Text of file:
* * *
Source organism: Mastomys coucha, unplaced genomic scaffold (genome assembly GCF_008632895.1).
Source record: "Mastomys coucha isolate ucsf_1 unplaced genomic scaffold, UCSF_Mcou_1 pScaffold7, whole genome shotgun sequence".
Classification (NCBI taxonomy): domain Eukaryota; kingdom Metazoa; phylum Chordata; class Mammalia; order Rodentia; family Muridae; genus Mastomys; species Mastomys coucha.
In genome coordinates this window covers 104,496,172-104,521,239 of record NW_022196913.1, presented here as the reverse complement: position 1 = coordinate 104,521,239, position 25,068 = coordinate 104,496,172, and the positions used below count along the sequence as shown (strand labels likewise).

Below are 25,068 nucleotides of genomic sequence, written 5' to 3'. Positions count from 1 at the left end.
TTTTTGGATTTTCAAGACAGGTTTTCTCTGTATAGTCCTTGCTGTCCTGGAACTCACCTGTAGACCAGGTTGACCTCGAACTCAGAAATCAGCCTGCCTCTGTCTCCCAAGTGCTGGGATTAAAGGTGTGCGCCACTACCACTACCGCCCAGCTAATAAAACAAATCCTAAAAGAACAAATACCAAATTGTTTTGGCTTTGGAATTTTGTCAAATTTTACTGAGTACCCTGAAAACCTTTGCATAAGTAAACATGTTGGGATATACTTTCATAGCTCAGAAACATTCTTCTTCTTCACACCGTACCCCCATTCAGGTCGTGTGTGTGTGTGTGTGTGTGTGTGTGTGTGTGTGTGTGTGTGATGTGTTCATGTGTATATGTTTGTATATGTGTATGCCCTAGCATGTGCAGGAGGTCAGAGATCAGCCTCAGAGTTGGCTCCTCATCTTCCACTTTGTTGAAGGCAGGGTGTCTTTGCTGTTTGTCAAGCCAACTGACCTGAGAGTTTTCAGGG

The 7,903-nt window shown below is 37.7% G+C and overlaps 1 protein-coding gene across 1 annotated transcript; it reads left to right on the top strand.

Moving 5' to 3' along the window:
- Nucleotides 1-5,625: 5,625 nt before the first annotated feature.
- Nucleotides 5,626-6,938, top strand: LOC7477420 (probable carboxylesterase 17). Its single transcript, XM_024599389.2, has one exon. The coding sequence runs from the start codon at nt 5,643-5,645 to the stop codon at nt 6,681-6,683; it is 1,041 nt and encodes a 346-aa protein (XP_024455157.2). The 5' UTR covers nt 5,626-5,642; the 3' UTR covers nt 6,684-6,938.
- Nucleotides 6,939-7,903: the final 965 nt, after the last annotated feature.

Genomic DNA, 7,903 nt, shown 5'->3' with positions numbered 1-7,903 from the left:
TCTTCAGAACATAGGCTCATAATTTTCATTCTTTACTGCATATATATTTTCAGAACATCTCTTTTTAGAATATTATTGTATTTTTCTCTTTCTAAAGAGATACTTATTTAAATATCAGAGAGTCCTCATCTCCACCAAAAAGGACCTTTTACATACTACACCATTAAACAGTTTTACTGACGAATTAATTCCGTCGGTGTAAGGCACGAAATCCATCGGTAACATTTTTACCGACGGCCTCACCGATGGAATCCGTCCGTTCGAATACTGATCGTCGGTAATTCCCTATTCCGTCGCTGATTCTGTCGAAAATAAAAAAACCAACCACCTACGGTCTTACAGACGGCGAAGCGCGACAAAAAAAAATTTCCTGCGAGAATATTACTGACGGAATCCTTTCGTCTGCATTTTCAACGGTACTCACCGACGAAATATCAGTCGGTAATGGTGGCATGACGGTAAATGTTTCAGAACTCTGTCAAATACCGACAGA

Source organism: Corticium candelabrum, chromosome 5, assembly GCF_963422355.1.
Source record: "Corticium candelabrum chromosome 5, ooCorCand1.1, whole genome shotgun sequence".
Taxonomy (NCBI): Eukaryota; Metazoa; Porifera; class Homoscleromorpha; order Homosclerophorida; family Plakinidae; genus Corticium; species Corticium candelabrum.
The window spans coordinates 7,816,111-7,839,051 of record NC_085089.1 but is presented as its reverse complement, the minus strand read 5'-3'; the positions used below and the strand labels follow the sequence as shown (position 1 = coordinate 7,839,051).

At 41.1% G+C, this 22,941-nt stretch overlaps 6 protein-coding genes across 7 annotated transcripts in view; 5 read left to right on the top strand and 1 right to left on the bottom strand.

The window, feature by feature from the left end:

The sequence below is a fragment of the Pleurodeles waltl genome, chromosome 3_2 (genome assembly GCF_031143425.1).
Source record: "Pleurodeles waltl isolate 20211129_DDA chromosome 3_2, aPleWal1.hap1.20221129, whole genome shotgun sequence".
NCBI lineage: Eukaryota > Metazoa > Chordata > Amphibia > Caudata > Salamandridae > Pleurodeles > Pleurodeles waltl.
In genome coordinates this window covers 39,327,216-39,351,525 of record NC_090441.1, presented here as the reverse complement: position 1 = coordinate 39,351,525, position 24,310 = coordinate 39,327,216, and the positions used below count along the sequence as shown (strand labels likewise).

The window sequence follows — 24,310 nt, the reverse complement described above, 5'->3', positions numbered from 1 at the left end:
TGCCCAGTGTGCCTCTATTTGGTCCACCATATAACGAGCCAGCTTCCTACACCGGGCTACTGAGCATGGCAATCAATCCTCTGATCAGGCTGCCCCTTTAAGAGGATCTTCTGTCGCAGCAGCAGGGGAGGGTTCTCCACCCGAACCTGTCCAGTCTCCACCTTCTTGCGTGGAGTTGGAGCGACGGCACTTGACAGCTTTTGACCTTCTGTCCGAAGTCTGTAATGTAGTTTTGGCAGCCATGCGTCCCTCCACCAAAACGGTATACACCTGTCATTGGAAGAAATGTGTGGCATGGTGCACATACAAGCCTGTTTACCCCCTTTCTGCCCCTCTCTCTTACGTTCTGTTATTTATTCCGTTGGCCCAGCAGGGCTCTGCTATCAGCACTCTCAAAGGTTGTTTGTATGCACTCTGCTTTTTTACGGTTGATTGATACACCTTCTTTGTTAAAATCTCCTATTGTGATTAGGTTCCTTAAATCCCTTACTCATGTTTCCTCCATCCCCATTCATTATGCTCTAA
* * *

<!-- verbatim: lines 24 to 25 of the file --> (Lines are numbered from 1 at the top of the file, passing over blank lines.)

The window sequence follows — 24,310 nt, the reverse complement described above, 5'->3', positions numbered from 1 at the left end:
TGCCCAGTGTGCCTCTATTTGGTCCACCATATAACGAGCCAGCTTCCTACACCGGGCTACTGAGCATGGCAATCAATCCTCTGATCAGGCTGCCCCTTTAAGAGGATCTTCTGTCGCAGCAGCAGGGGAGGGTTCTCCACCCGAACCTGTCCAGTCTCCACCTTCTTGCGTGGAGTTGGAGCGACGGCACTTGACAGCTTTTGACCTTCTGTCCGAAGTCTGTAATGTAGTTTTGGCAGCCATGCGTCCCTCCACCAAAACGGTATACACCTGTCATTGGAAGAAATGTGTGGCATGGTGCACATACAAGCCTGTTTACCCCCTTTCTGCCCCTCTCTCTTACGTTCTGTTATTTATTCCGTTGGCCCAGCAGGGCTCTGCTATCAGCACTCTCAAAGGTTGTTTGTATGCACTCTGCTTTTTTACGGTTGATTGATACACCTTCTTTGTTAAAATCTCCTATTGTGATTAGGTTCCTTAAATCCCTTACTCATGTTTCCTCCATCCCCATTCATTATGCTCTAA